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The FINANCIAL, November 25, 2009

Violence against Afghan, Pakistani women escalates in 2009

In Afghanistan's Herat province alone, there were 65 registered suicide attempts by women setting themselves on fire, the majority of whom died.

KABUL, Human rights activists have noted a large-scale growth in violence toward Afghan women, hundreds of whom are beaten, intimidated or sexually assaulted by men daily.

Mother of rape victim
RAWA: Mother of Saima, a 14-year-old girl victim of gang-rape in Northern Afghanistan. She told to an Afghan TV Channel on November 24, 2009, that the warlords not only raped her daughter but also imprisoned her husband and son when they publicized the issue and asked for justice.

According to figures from an Afghan independent committee on human rights published on Wednesday, 1,700 cases of violence toward women were officially registered since the end of March 2009. Last year, a total of more than 2,000 incidents were officially recorded.

International Day on the Elimination of Violence against Women is observed November 25.

According to the latest statistics released in a separate biannual report by Aurat Foundation, a total of 4,514 incidents of violence against women were reported in neighboring Pakistan in four provinces and the capital of Islamabad during January to June 2009.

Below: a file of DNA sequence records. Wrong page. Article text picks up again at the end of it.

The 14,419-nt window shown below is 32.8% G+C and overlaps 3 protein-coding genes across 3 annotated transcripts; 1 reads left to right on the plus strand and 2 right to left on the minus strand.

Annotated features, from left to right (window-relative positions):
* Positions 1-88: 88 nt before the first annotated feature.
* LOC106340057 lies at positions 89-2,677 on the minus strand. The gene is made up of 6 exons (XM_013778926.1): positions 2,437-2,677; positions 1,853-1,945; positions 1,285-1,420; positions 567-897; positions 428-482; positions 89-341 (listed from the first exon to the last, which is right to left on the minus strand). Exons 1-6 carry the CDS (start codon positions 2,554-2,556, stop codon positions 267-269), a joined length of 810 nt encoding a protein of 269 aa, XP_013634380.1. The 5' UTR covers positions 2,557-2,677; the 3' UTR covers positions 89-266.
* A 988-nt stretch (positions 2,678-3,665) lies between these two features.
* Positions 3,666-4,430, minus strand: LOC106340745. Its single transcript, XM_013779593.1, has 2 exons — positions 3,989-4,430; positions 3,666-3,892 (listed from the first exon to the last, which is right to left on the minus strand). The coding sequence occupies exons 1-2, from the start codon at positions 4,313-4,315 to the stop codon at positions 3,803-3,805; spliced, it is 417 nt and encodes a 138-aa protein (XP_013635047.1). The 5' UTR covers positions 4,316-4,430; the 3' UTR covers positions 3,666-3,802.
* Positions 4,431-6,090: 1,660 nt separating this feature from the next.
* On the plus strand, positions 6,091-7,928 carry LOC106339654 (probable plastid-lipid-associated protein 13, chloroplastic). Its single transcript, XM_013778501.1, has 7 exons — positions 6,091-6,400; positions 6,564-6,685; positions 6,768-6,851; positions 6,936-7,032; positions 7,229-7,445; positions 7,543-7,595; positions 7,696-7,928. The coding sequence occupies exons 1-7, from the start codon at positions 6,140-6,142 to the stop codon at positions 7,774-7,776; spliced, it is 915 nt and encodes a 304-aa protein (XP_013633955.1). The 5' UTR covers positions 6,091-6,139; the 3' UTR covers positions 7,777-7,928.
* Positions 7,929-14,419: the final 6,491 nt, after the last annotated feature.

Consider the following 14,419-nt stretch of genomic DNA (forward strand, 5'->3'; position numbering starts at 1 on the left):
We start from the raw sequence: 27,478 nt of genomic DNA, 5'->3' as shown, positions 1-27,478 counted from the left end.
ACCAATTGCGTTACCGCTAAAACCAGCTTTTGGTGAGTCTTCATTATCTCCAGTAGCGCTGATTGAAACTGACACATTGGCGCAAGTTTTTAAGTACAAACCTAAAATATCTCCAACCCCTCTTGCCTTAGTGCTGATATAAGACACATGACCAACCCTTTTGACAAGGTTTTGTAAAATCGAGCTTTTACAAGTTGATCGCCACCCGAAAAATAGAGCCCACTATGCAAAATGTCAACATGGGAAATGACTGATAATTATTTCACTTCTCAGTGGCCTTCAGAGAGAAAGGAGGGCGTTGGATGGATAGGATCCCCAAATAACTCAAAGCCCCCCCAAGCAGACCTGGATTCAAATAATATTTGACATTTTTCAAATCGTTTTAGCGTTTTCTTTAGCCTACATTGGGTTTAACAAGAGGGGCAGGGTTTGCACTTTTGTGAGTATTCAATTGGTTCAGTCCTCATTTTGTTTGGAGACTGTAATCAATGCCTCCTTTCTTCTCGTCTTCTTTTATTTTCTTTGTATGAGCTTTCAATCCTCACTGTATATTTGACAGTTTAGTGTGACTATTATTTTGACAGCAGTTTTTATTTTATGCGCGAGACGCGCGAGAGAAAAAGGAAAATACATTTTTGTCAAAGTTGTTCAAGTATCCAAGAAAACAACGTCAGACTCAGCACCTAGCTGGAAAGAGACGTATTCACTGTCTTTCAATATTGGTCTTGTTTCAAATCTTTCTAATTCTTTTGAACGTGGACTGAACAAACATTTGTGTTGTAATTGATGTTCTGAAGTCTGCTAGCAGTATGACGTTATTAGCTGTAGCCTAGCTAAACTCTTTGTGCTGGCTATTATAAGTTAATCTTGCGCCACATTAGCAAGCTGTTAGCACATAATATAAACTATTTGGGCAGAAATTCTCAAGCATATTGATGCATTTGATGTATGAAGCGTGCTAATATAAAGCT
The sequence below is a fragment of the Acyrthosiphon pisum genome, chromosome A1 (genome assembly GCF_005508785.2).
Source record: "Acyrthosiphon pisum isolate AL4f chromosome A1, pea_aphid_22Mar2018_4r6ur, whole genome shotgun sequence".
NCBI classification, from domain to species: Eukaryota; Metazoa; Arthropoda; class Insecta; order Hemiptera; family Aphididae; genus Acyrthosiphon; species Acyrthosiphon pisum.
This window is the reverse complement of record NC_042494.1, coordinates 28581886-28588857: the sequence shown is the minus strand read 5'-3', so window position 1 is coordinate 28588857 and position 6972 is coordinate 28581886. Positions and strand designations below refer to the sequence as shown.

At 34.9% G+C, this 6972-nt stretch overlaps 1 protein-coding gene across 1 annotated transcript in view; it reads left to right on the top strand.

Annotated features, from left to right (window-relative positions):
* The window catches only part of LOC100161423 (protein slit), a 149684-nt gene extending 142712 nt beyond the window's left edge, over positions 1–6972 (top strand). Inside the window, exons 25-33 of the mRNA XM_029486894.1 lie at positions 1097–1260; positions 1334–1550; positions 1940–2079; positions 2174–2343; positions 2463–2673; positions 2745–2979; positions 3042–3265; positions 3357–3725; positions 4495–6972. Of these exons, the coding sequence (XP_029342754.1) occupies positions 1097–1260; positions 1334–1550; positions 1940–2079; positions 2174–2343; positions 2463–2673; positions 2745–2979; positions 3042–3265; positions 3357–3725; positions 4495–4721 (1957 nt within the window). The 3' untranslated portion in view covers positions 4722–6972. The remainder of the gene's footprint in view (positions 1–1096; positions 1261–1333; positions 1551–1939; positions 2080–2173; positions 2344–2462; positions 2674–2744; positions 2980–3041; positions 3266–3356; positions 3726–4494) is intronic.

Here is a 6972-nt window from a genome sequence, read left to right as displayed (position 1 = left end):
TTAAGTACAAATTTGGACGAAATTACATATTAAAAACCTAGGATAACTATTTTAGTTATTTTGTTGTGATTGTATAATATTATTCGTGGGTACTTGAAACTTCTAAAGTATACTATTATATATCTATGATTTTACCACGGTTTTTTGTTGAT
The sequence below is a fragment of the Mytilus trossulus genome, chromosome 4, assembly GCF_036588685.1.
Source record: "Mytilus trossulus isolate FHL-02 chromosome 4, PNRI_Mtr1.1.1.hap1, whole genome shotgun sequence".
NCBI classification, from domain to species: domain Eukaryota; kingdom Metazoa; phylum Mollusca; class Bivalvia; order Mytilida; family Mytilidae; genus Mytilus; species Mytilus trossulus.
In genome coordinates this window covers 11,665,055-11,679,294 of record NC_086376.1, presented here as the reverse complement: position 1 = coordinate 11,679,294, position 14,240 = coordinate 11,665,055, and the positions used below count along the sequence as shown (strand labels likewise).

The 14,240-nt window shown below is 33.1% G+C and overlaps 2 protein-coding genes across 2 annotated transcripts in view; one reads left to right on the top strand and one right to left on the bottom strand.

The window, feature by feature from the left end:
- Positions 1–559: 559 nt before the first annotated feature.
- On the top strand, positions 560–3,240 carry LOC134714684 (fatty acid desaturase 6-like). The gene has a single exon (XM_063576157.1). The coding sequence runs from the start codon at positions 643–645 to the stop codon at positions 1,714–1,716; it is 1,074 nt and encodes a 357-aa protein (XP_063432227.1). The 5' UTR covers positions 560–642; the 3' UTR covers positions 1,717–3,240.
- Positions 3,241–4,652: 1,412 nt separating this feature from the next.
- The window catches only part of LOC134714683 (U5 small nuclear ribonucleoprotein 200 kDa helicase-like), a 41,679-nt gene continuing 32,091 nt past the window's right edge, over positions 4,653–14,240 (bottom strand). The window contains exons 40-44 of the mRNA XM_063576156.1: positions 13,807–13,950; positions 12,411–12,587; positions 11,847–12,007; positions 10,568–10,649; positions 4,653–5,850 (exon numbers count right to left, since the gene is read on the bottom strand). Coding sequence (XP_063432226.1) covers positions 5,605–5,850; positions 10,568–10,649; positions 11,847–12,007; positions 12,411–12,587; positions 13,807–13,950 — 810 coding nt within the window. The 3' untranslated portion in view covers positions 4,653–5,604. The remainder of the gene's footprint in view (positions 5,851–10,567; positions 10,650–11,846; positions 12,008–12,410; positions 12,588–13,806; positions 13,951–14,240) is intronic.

According to the Aurat report, there were 691 registered cases of murder, 293 cases of honor killing, 1,046 cases of abduction, 332 cases of domestic violence, 388 cases of suicide and 466 cases of rape and gang rape.

According to the human rights activists' publication, the number of suicides among women has also grown. In Afghanistan's Herat province alone, there were 65 registered suicide attempts by women setting themselves on fire, the majority of whom died. Over the last week, there were five such incidents.

The activists believe that many Afghan women suffer from domestic violence, social disorder, unemployment, lack of medical services, drug addiction, hunger and chronic illness.

The activists named the armed conflict that has been going on for some 30 years in Afghanistan as one of the main factors for suicide and violence within the family.

Category: Women, Poverty - Views: 13464